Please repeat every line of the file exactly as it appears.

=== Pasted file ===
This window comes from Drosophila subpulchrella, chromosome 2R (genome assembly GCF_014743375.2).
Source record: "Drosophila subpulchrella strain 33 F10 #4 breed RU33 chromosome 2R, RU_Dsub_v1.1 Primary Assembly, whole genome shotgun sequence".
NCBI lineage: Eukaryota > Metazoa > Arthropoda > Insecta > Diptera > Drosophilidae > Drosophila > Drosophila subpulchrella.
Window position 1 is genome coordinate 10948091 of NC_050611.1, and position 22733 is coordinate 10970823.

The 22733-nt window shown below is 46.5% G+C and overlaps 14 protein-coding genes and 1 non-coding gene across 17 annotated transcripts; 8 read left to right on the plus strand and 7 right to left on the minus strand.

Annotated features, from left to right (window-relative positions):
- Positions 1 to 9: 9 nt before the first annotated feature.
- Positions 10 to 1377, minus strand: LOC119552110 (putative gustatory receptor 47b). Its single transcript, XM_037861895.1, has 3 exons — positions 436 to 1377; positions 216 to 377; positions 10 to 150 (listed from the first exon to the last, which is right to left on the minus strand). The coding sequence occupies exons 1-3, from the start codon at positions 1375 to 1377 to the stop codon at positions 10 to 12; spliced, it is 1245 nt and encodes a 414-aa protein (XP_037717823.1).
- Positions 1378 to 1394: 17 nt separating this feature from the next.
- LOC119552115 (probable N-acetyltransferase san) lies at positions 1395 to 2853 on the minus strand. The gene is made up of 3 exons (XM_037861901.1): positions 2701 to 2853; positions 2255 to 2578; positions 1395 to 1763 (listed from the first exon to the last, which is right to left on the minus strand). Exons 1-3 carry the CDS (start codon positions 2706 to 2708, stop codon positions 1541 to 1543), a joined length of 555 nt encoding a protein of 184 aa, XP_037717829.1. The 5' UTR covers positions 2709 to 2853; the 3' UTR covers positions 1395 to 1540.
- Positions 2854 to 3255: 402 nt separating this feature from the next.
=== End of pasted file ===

This window comes from Drosophila subpulchrella, chromosome 2R (genome assembly GCF_014743375.2).
Source record: "Drosophila subpulchrella strain 33 F10 #4 breed RU33 chromosome 2R, RU_Dsub_v1.1 Primary Assembly, whole genome shotgun sequence".
NCBI lineage: Eukaryota > Metazoa > Arthropoda > Insecta > Diptera > Drosophilidae > Drosophila > Drosophila subpulchrella.
Window position 1 is genome coordinate 10948091 of NC_050611.1, and position 22733 is coordinate 10970823.

The 22733-nt window shown below is 46.5% G+C and overlaps 14 protein-coding genes and 1 non-coding gene across 17 annotated transcripts; 8 read left to right on the plus strand and 7 right to left on the minus strand.

Annotated features, from left to right (window-relative positions):
- Positions 1 to 9: 9 nt before the first annotated feature.
- Positions 10 to 1377, minus strand: LOC119552110 (putative gustatory receptor 47b). Its single transcript, XM_037861895.1, has 3 exons — positions 436 to 1377; positions 216 to 377; positions 10 to 150 (listed from the first exon to the last, which is right to left on the minus strand). The coding sequence occupies exons 1-3, from the start codon at positions 1375 to 1377 to the stop codon at positions 10 to 12; spliced, it is 1245 nt and encodes a 414-aa protein (XP_037717823.1).
- Positions 1378 to 1394: 17 nt separating this feature from the next.
- LOC119552115 (probable N-acetyltransferase san) lies at positions 1395 to 2853 on the minus strand. The gene is made up of 3 exons (XM_037861901.1): positions 2701 to 2853; positions 2255 to 2578; positions 1395 to 1763 (listed from the first exon to the last, which is right to left on the minus strand). Exons 1-3 carry the CDS (start codon positions 2706 to 2708, stop codon positions 1541 to 1543), a joined length of 555 nt encoding a protein of 184 aa, XP_037717829.1. The 5' UTR covers positions 2709 to 2853; the 3' UTR covers positions 1395 to 1540.
- Positions 2854 to 3255: 402 nt separating this feature from the next.